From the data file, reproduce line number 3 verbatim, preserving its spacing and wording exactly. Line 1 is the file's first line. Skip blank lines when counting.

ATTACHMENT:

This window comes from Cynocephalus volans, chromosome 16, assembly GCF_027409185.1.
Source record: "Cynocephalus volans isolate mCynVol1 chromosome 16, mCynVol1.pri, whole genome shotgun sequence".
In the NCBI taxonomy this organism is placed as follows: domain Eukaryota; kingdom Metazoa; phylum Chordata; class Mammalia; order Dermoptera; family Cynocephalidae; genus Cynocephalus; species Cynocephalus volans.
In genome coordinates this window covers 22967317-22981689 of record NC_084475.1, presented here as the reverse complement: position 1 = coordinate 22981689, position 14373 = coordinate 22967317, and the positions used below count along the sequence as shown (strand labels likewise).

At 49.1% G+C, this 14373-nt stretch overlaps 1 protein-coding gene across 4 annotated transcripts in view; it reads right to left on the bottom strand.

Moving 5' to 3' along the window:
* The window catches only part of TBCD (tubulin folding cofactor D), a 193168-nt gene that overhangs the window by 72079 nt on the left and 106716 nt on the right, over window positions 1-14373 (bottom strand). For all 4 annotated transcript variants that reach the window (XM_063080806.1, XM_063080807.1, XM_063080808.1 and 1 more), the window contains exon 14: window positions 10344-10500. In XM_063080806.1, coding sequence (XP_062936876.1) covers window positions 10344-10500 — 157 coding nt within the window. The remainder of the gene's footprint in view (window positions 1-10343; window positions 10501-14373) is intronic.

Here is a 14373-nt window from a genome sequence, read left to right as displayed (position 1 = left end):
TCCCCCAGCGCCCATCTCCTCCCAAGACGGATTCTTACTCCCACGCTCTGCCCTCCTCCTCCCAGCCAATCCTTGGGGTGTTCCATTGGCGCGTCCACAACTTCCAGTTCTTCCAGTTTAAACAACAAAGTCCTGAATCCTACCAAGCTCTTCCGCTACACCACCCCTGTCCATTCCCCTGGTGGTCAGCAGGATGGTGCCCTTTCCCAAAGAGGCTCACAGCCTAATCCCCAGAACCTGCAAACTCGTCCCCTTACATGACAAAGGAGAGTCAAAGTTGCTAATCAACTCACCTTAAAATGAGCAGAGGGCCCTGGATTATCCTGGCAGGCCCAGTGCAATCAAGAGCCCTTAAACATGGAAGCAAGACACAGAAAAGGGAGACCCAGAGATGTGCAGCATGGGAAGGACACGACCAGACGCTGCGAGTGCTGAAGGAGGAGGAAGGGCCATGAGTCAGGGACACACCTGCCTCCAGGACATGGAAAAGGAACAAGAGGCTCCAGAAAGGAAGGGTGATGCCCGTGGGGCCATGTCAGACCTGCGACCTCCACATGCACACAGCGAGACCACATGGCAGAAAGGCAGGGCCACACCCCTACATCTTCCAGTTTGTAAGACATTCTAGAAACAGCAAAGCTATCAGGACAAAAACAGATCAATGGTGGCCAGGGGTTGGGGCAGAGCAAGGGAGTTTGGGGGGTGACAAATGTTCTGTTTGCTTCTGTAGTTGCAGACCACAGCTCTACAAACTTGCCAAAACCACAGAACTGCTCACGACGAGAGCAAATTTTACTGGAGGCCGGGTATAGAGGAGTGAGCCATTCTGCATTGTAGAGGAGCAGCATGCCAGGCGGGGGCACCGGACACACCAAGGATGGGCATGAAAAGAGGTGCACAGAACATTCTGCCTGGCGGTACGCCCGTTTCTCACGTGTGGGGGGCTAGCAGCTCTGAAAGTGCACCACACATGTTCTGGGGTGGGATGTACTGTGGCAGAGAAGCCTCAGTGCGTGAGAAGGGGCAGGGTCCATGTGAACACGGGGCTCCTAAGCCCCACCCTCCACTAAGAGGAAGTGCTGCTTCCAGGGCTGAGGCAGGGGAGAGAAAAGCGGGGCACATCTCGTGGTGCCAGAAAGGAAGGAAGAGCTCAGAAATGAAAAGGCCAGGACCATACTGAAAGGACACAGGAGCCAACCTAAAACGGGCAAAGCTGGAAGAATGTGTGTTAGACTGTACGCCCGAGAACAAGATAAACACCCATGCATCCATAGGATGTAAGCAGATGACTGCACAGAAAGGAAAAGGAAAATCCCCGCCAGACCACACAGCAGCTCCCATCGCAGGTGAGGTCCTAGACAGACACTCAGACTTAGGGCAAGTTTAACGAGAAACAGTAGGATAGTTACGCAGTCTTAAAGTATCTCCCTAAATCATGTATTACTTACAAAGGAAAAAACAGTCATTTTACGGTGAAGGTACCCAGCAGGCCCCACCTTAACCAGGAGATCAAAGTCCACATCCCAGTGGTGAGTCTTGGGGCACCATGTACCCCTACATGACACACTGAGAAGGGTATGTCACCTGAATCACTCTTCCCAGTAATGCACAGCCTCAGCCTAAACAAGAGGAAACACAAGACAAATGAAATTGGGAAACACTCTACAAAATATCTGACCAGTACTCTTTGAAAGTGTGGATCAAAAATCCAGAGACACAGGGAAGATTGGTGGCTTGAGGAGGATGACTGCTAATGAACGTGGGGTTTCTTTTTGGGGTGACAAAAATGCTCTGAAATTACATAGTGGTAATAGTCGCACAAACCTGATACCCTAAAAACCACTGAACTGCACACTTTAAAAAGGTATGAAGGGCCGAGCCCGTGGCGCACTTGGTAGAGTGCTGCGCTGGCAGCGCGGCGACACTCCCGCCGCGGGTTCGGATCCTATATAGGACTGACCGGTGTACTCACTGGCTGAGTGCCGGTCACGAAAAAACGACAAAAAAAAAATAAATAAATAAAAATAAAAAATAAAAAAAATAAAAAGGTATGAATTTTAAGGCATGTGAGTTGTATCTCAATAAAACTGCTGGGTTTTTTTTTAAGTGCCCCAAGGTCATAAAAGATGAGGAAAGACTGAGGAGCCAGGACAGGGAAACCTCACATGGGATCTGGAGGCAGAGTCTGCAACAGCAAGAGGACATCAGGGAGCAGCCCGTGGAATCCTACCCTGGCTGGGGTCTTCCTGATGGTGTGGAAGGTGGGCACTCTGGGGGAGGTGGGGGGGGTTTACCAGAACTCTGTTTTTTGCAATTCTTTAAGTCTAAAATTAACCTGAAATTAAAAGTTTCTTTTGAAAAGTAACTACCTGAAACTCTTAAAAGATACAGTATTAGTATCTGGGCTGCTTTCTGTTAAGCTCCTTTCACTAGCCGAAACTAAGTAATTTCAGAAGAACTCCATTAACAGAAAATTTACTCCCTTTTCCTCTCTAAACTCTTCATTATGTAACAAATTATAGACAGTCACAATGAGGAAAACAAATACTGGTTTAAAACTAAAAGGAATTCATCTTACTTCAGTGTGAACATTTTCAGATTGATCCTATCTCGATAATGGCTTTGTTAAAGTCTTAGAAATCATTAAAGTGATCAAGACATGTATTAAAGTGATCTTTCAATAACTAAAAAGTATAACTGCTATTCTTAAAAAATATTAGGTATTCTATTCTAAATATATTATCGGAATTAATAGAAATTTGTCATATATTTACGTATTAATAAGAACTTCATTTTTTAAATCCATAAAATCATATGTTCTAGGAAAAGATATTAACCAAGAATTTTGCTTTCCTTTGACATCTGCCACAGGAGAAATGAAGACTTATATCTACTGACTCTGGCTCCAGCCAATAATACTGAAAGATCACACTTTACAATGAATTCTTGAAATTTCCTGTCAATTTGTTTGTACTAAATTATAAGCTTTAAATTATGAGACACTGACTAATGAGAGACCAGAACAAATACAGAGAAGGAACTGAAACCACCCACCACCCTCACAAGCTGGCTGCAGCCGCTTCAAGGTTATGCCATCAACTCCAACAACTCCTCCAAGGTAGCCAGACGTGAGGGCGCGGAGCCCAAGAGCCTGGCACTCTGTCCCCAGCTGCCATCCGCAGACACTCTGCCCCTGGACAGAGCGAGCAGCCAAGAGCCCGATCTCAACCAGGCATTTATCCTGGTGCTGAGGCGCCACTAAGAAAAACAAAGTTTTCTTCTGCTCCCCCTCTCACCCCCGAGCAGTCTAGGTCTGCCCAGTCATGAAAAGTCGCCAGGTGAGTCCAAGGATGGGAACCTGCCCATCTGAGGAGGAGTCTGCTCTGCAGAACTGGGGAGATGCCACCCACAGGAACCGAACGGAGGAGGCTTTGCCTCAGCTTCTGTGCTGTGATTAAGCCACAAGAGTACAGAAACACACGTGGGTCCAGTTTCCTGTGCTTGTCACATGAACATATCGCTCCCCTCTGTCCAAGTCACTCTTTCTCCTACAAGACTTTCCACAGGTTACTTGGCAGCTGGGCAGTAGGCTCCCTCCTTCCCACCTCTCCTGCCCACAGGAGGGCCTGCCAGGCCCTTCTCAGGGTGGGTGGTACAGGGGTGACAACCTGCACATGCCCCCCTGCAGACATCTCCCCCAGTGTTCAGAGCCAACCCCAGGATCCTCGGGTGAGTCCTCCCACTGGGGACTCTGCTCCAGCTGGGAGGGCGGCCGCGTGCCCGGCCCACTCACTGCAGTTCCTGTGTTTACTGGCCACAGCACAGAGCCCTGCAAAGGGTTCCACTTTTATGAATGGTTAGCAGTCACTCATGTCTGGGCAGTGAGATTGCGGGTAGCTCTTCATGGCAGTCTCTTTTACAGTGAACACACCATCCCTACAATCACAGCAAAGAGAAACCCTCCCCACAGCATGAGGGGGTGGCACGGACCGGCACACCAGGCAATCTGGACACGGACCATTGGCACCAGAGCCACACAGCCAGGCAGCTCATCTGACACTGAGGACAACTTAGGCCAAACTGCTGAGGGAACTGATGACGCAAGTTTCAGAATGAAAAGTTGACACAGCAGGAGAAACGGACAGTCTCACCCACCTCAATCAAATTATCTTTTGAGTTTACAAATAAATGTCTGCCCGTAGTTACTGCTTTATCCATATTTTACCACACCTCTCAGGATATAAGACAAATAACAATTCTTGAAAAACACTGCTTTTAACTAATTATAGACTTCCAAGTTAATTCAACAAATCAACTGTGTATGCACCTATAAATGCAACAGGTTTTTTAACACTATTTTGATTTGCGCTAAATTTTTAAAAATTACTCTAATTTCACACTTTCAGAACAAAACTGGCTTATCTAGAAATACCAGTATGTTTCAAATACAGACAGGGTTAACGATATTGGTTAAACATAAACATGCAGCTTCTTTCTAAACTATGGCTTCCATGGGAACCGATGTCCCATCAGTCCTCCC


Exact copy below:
In the NCBI taxonomy this organism is placed as follows: domain Eukaryota; kingdom Metazoa; phylum Chordata; class Mammalia; order Dermoptera; family Cynocephalidae; genus Cynocephalus; species Cynocephalus volans.